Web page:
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Top>Opinion>85.6% of Women and 1.72% of Men: What Do These Figures Represent?


Shozo Yamada

Shozo Yamada [Profle]

85.6% of Women and 1.72% of Men: What Do These Figures Represent?

Shozo Yamada
Professor of Labor Law and Social Security Law, Chuo Law School (Professional Graduate School of Law), Chuo University

What are these figures?

Do you know what these percentages-of which that for females is predominantly higher than that for males-represent?

These figures are the rates of those who took leave of absence for child care in 2009. Given that the statistics for 2008 showed 90.6% for females and 1.23% for males, the figure for females actually decreased by 5 points, which is the first decline since the establishment of the child care leave system. On the contrary, the rate for males slightly increased by about 0.4 points, though it is currently far from achieving the goal set by the Ministry of Health, Labour and Welfare (MHLW) to increase the percentage of men who take child care leave to 10% in 10 years (the Percentage of Workers Taking Child Care Leave is calculated by the number of workers who started the child care leave by the time of the survey (including those who declared a plan of starting the leave) among those who delivered babies during the previous fiscal year of the survey (or those whose spouses delivered babies, in the case of males) divided by the total number of such people who experienced birth).

Ikumen stars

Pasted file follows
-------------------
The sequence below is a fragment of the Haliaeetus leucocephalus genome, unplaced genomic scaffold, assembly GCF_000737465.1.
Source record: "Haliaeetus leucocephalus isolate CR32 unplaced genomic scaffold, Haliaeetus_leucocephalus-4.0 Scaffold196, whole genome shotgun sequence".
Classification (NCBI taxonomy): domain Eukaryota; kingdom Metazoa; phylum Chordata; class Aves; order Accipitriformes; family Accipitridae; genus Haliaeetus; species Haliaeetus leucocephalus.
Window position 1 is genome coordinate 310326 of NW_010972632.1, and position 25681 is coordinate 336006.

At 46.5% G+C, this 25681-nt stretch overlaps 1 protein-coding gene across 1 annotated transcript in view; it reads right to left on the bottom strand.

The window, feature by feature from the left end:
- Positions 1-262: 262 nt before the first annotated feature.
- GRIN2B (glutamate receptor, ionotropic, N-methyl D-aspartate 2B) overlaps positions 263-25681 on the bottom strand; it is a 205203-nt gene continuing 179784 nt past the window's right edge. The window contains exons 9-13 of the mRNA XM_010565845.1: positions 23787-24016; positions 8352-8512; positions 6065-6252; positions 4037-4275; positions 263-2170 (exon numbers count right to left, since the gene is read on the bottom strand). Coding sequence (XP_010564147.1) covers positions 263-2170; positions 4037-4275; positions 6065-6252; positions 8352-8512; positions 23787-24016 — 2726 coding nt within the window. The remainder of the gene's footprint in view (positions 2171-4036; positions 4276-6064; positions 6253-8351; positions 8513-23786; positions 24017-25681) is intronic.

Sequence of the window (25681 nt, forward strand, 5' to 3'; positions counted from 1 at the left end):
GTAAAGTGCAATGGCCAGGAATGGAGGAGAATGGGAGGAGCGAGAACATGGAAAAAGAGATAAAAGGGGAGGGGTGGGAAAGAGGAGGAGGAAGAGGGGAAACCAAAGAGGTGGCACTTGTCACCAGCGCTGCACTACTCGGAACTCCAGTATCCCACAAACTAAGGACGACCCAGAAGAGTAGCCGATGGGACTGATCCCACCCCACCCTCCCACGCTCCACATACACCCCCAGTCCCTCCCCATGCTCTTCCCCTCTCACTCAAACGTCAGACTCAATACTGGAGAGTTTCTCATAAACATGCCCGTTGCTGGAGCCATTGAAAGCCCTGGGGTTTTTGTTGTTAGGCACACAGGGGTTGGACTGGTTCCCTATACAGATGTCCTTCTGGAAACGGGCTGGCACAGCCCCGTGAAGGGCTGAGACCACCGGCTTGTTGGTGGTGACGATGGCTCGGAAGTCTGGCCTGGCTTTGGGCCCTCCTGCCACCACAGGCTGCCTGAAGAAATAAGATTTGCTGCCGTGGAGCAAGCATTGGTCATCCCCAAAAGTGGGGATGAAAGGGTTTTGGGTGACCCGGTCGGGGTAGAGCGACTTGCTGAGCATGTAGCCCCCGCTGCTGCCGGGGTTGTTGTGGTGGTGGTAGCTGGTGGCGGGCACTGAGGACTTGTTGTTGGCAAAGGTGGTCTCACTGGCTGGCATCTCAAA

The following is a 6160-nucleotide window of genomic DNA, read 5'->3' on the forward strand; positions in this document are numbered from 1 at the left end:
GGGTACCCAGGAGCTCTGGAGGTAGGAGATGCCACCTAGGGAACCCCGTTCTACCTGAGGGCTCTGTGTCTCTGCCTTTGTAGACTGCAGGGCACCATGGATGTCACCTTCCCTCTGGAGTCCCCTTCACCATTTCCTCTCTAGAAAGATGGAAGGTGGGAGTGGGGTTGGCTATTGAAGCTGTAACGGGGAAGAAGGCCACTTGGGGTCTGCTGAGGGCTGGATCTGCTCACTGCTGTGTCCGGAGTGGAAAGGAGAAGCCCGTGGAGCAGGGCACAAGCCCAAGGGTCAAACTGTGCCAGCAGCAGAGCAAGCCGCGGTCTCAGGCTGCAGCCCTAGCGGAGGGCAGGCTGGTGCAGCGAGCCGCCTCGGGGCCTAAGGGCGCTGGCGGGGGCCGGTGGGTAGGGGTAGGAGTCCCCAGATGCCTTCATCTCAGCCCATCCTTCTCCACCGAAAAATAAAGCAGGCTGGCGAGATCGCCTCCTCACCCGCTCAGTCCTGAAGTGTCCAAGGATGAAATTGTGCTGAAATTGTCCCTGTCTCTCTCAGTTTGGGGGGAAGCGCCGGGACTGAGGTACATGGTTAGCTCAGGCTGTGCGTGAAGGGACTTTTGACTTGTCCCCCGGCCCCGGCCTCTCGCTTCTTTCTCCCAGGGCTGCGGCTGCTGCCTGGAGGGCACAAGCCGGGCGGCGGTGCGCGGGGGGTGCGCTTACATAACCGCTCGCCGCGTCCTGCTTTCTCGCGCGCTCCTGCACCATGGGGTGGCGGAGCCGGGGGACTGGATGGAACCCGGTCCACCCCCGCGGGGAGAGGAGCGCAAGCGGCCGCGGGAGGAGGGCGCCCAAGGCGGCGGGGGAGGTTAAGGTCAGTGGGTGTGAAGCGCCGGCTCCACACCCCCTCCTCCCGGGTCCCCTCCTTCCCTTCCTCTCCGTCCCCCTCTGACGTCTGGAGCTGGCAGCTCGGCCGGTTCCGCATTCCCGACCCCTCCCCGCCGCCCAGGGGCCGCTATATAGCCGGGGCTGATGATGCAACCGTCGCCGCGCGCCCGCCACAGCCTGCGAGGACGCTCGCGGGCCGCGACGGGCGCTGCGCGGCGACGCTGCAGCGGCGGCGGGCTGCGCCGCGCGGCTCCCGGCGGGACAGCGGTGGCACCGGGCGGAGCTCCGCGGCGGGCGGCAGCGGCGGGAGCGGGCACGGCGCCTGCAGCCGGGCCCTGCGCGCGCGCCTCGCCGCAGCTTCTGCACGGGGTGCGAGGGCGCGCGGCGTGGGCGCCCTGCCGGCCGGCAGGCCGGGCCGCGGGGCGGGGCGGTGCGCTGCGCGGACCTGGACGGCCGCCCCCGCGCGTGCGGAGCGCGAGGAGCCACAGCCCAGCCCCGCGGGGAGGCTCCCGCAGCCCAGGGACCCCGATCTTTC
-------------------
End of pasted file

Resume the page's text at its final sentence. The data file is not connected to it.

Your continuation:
The term work-life balance is recently becoming popular. Probably in line with this trend, the Labor Contract Act enacted in December 2007 sets out that "A labor contract shall be concluded or amended between a worker and an employer while giving consideration to the balance of treatment according to the actual conditions of work." (Article 3, Paragraph 3). In addition, it seems that the word ikumen-a Japanese slang term meaning cool guys who care for their children, playing on the word ikemen, a slang term which means handsome guy-will be nominated for the 2010 Keyword of the Year, and MHLW started the ikumen project earlier this year and reportedly named some men as ikumen stars in October. While the word star means those who shine like stars, it might also imply that the concept of ikumen is still far off in the distance, like a star. Though the term work-life balance is steadily accepted more and more widely, the rate of women who stay at work even after delivering the first baby is still as low as 38%, which means that two thirds of females quit their job when they have the first baby. This percentage has been almost constant over the last 20 years, which more than anything speaks to the real situation of this issue.